As TrPDNA is a more active form of acupuncture, there is a likelihood of experiencing post-treatment soreness unique to this style. While it is rare to have post-treatment soreness with other forms of acupuncture, the intent of TrPDNA is to affect local tissue and therefore can result in muscle soreness similar to what you might experience following a strong workout. Depending on the area of your body that was needled, you might also have residual bruising.
It is important to perform self-care following a session of TrPDNA which could include temporarily modifying your regular exercise routine until the soreness reduces. That said, gentle movement and stretching will actually help perpetuate the effects of the session. During your visit your practitioner will discuss your specific situation and offer customized advice, including whether heat or ice applications would be relevant.
FAQ & Insurance
What is an acupuncture set?
A "set" denotes the groups of needles used and associated time applied during a treatment session. The most common type of treatment consists of two sets (e.g., a front and back treatment). Offering a "single set" treatment provides the option of a shorter treatment for those clients looking for an abbreviated yet effective session.
What should I know about acupuncture and insurance?
In order to provide the most effective care, I frequently use a combination of acupuncture, manual or massage therapy, and heat therapy in a single session. I bill for each of these treatments accordingly. While all of these modalities are within the scope of an acupuncturist's practice, some insurance companies combine the latter modalities (manual therapy, massage therapy, or heat therapy) with physical or massage therapy benefits and thus those benefits might be affected. For example, if you receive 12 "acupuncture" visits and 60 "rehabilitation" visits per year, in one acupuncture visit, if massage and acupuncture are combined, your insurance plan may deduct from both your acupuncture as well as rehabilitation benefits, resulting in 11 and 59 remaining, respectively. It is very important for you to fully understand your specific insurance plan so you know what to expect after a session. Please use me as a resource if you have any questions before or after you speak with your insurance representative so you can make an informed decision about how to best utilize your benefits.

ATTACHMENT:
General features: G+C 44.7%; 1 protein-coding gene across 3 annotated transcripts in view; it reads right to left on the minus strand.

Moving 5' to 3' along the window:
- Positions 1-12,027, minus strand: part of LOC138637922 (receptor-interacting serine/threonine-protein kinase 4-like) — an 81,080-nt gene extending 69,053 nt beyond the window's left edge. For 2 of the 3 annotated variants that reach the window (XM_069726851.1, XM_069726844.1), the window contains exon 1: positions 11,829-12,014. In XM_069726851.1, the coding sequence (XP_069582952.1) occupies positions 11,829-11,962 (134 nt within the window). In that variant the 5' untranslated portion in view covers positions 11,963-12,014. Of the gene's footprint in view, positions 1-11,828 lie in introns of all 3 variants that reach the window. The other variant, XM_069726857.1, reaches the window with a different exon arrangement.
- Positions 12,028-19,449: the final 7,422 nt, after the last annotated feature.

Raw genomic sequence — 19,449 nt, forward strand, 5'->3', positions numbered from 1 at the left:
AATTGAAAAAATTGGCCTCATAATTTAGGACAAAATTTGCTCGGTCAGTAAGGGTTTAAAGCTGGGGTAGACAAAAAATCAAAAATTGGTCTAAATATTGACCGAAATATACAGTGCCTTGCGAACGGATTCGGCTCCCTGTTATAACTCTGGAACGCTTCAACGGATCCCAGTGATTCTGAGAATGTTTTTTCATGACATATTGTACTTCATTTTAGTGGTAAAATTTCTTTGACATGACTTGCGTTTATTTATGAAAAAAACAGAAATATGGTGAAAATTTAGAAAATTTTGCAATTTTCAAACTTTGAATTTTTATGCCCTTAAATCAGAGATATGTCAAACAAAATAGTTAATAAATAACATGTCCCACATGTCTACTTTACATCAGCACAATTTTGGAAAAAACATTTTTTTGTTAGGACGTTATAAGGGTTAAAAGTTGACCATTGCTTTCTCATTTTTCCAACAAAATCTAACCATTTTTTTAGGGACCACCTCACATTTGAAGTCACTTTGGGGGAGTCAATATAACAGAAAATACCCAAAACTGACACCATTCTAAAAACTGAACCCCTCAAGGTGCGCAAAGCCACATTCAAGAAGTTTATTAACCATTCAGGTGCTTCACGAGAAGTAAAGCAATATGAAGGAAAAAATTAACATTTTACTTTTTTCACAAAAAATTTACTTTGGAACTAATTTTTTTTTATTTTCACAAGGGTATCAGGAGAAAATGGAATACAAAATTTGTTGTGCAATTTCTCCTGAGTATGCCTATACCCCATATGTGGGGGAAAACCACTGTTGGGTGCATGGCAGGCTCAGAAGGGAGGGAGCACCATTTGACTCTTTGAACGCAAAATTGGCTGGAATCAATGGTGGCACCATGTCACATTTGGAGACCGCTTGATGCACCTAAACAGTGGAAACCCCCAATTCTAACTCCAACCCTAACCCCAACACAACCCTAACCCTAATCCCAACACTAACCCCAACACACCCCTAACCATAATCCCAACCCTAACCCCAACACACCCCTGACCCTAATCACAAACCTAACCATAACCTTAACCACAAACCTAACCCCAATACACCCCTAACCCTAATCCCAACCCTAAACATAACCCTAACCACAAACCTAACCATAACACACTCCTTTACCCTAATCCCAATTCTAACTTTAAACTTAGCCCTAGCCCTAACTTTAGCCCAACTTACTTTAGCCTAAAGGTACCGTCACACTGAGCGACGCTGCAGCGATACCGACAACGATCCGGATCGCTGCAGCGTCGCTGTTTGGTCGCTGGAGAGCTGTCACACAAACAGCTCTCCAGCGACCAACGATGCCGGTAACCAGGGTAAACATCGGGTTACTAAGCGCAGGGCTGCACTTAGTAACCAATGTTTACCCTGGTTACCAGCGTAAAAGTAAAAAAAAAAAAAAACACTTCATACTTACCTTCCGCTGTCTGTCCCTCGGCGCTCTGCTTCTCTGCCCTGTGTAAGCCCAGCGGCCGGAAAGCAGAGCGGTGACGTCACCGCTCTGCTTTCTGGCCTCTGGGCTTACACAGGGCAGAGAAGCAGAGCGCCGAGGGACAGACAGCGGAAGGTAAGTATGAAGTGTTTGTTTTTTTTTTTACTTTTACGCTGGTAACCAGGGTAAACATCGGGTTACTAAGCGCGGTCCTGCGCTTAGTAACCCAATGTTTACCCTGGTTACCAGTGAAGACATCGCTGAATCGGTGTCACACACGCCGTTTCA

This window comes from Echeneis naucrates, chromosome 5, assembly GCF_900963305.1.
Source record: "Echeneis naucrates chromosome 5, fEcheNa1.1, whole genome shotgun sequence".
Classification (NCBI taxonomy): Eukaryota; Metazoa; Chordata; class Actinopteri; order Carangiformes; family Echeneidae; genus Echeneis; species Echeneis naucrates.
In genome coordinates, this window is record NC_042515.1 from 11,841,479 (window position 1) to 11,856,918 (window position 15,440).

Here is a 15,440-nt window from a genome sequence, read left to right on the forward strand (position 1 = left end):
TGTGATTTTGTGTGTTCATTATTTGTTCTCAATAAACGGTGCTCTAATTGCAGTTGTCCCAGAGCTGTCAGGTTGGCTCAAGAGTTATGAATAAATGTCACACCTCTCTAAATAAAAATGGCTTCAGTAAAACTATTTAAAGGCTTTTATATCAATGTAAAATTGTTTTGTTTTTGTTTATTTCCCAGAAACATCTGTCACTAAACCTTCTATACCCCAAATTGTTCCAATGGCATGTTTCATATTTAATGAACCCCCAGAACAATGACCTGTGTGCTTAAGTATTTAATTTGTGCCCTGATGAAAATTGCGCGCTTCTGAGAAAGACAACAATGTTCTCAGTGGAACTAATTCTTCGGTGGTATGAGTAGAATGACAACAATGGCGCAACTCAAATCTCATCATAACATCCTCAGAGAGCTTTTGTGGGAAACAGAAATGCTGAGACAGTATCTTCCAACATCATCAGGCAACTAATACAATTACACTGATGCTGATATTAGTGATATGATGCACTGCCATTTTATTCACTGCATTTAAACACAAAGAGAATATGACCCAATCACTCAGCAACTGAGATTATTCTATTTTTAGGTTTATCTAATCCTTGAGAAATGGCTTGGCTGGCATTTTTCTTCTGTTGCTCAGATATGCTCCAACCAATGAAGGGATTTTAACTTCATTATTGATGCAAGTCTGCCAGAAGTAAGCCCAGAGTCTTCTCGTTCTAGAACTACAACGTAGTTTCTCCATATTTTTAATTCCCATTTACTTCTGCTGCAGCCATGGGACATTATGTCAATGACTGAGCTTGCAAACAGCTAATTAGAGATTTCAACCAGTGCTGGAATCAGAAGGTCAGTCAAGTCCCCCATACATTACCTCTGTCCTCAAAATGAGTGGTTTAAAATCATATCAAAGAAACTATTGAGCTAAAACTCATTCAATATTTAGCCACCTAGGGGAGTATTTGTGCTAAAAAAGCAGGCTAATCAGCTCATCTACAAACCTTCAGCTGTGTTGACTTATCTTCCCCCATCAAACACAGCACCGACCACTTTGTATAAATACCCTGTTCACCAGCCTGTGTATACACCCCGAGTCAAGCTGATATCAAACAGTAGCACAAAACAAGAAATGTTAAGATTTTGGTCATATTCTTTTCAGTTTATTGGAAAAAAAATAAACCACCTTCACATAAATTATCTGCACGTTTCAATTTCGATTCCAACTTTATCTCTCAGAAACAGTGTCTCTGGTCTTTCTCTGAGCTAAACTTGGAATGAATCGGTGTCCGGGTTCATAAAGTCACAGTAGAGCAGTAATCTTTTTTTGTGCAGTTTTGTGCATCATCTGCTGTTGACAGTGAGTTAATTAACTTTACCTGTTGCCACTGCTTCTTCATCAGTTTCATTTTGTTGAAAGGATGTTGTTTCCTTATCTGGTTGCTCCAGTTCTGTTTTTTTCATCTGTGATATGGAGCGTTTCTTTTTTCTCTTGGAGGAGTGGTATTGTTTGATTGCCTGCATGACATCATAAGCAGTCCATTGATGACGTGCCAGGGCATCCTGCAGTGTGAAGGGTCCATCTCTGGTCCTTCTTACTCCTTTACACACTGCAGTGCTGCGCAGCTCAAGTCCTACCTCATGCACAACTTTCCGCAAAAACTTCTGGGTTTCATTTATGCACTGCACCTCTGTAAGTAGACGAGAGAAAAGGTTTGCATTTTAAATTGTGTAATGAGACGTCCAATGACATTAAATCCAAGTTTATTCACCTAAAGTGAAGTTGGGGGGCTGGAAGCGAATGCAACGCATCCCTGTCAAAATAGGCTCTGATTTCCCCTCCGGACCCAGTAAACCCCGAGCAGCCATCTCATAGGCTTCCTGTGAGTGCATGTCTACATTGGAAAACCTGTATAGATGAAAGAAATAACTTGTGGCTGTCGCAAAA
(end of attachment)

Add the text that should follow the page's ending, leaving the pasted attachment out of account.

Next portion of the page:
How do I verify if my insurance will cover this?
When speaking with my insurance, what questions should I ask?
DOes Foster Wellness file the insurance claim?
As a courtesy, Foster Wellness will file your claim with your primary carrier, and with your primary insurance ONLY. Foster Wellness will NOT file with any secondary insurer. Please plan accordingly.
Which insurance providers are accepted?
Other programs are pending, so please contact me if your insurance plan is not listed.
When should I contact my insurance provider?
It is important to contact your insurance provider prior to treatment to confirm your acupuncture and/or massage benefits as well as to determine if a prescription is required for either.
What happens if my claim is denied by insurance?
It's important to note that you are responsible for any fees denied by your carrier.
What's your cancellation policy?
If you are unable to keep your appointment, please notify me as soon as possible via email, text or voicemail, all of which are available 24 hours a day. Changes made to your scheduled appointment less than 24 hours in advance may incur a cancellation fee of $50. Insurance providers will not pay this fee on your behalf.